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The Covid-19 Pandemic

by Brew Editors12:26 pmApr 9, 20200

Jobless claims continue unprecedented climb in Baltimore region and the U.S.

“It’s the Great Depression II,” says an economist about unemployment totals arising from the coronavirus pandemic

Above: Laid off by Amazon, Susan Henderson reads a book yesterday, sitting under the Jones Falls Expressway in Baltimore. (Louis Krauss)

More than 108,000 Marylanders applied for unemployment insurance during the week ending April 4, according to figures released today by the Maryland Department of Labor.

The number represents a 29% jump in applications over the previous week when more than 84,000 residents applied for unemployment.

Marylanders have filed more claims in the last five weeks (241,014) than they did during the entirety of 2019 (214,475), Mike Ricci, a spokesman for Gov. Larry Hogan, said today.

With 16,791 jobless applications last week, Baltimore County residents filed the most of any jurisdiction in Maryland. That number was up 26% from the previous week’s 13,352 total.

In Baltimore City, 10,691 residents applied for unemployment last week, a 23% increase from the 8,685 the week before.

Jobless claims swamp Maryland, leaving applicants waiting and worrying (4/8/20)

Other county-by-county claims in the March 29-April 4 period:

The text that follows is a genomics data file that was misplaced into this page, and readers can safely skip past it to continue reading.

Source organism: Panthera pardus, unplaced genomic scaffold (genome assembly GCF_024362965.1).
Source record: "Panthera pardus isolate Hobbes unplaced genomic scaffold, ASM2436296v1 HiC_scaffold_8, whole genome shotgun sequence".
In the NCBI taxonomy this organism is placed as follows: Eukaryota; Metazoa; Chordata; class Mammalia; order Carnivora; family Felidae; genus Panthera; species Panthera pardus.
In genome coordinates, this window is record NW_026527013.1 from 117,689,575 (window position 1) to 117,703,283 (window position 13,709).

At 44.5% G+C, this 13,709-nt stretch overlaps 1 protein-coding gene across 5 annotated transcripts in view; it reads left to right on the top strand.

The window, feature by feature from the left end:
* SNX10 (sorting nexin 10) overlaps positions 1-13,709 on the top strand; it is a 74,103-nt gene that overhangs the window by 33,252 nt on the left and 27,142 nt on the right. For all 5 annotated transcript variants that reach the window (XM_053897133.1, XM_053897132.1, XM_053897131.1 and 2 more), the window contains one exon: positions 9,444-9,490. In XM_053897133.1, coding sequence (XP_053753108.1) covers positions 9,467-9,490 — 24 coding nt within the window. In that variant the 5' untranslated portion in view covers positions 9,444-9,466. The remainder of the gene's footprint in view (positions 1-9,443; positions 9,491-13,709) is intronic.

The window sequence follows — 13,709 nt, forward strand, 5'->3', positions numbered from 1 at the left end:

Anne Arundel – 10,573 claims
Carroll – 2,979 claims
Frederick – 4,555 claims
Harford – 4,752 claims
Howard – 5,736 claims
Montgomery – 15,751 claims
Prince George’s – 13,339 claims

U.S. unemployment claims have skyrocketed amid the 2020 coronavirus outbreak. This graph shows initital claims that are not seasonally adjusted. (U.S. Department of Labor)

U.S. unemployment claims have skyrocketed amid the coronavirus outbreak. This graph shows initial claims filed from April 2018 through March 2020. (U.S. Department of Labor)

More than a Recession

Nationwide, 6.6 million Americans filed for unemployment last week, bringing the total number of claims since the coronavirus pandemic began to more than 17 million workers.

According to former Federal Reserve Chair Janet Yellen, the current number of unemployed is 12-13% of the workforce.

“It looks like the unemployment rate is headed to 15%,” said Chris Rupkey, chief economist at MUFG Bank in a note to clients.

“This isn’t a recession, it’s the Great Depression II,” he said, adding, “The country is literally shutting down.”

Those seeking information about unemployment insurance in Maryland can click here.

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